3. The overhaul of the labor market (the so called Jobs Act): the government announced several measures. Some of them will be implemented via a decree law: they are therefore detailed and become immediately effective, although the parliament has to transform the decree into law within the next two months. Some others will be approved by a longer legislative process and still need to be formalized. As for the first group of measures, the government announced: 1. A change in the regulations for fixed-term contracts that eliminates the need for employers to specify the reason behind the fixed-term contract if applied for the first time, provided that its duration does not exceed 36 months (which is also the maximum duration of this type of contract). It is now also possible to renew the fixed-term contract several times (the Fornero reform allowed for a single renewal) within a 36-month period. Last but not least, companies will be allowed to hire 20% of their workers on rolling, short-term contracts for up to three years. Previously, these contracts had been limited to a maximum of 12 months on rolling, short-term contracts. While the reform has been heavily criticized by the CGIL – the left-wing trade union confederation – market analysts suspect it will provide a boost to employment in SMEs, which account for 9 out of 10 jobs in Italy. 2. simplification of the existing regulation for apprenticeship contracts, to provide the employer with more incentive to use this kind of contract. Moreover, companies are no longer obliged to give apprentices open-ended contracts, before hiring a new apprentice.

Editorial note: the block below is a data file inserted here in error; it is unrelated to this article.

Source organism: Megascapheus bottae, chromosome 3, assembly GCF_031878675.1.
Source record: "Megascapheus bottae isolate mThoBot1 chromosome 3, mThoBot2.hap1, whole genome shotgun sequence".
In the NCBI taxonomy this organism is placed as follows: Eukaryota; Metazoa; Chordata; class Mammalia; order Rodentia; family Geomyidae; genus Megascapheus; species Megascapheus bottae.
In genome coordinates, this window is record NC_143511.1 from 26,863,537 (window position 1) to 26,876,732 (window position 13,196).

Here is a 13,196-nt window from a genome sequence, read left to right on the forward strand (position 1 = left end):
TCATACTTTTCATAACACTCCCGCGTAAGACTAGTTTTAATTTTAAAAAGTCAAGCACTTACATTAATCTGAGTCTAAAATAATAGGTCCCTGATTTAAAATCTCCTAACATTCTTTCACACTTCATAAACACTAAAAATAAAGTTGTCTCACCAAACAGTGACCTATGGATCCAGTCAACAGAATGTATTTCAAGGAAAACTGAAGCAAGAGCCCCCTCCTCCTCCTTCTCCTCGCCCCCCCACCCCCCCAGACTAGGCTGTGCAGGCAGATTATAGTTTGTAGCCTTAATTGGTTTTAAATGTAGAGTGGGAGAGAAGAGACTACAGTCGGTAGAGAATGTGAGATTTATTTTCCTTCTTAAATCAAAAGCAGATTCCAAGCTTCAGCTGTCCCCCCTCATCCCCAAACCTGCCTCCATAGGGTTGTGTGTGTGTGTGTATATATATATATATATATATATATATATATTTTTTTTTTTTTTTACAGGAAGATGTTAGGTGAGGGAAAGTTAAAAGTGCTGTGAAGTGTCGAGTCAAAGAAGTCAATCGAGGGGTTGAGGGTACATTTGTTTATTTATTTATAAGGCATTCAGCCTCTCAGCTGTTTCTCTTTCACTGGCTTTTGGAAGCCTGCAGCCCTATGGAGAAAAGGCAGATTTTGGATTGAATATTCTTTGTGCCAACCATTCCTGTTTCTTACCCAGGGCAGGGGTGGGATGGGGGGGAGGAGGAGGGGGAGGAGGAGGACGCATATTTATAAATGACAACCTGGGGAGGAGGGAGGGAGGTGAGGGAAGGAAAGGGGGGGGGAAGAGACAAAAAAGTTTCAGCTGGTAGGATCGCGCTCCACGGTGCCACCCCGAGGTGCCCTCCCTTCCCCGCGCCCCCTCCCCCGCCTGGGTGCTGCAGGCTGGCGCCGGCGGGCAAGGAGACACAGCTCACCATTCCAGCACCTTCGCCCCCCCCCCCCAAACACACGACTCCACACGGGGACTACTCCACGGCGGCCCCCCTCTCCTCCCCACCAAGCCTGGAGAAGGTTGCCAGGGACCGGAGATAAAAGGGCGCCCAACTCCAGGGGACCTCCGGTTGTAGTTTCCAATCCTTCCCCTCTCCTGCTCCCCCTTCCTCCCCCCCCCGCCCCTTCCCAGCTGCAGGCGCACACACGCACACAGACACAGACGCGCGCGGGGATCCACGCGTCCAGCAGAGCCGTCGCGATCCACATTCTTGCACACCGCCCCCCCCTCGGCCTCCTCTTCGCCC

Our take: The direction is the right one, as the whole set of measures, if implemented, would tackle several vulnerabilities of the Italian labor market. As for the changes in the regulation of apprenticeships and fixed-term contracts, we like the measure to make it easier for firms to offer apprenticeships, as this type of contract can really represent the most appropriate tool to match supply and demand of labor, particularly for the youngest. We also think that the new regulation would restore, and rightly so, some of the flexibility that was eliminated by the Fornero reform. However, we would have preferred to see this change going hand in hand with the immediate introduction of the single open-ended contract (SEC) as the main entry contract. The SEC has always been one of the key features of Renzi Job’s acts, but it looks as if the government’s commitment to implement it is now a little bit less strong than it was before. Last but not least, the idea of strengthening the unemployment benefit system and of introducing a minimum guaranteed wage has several positive aspects, particularly in the current environment in which poverty is spreading fast.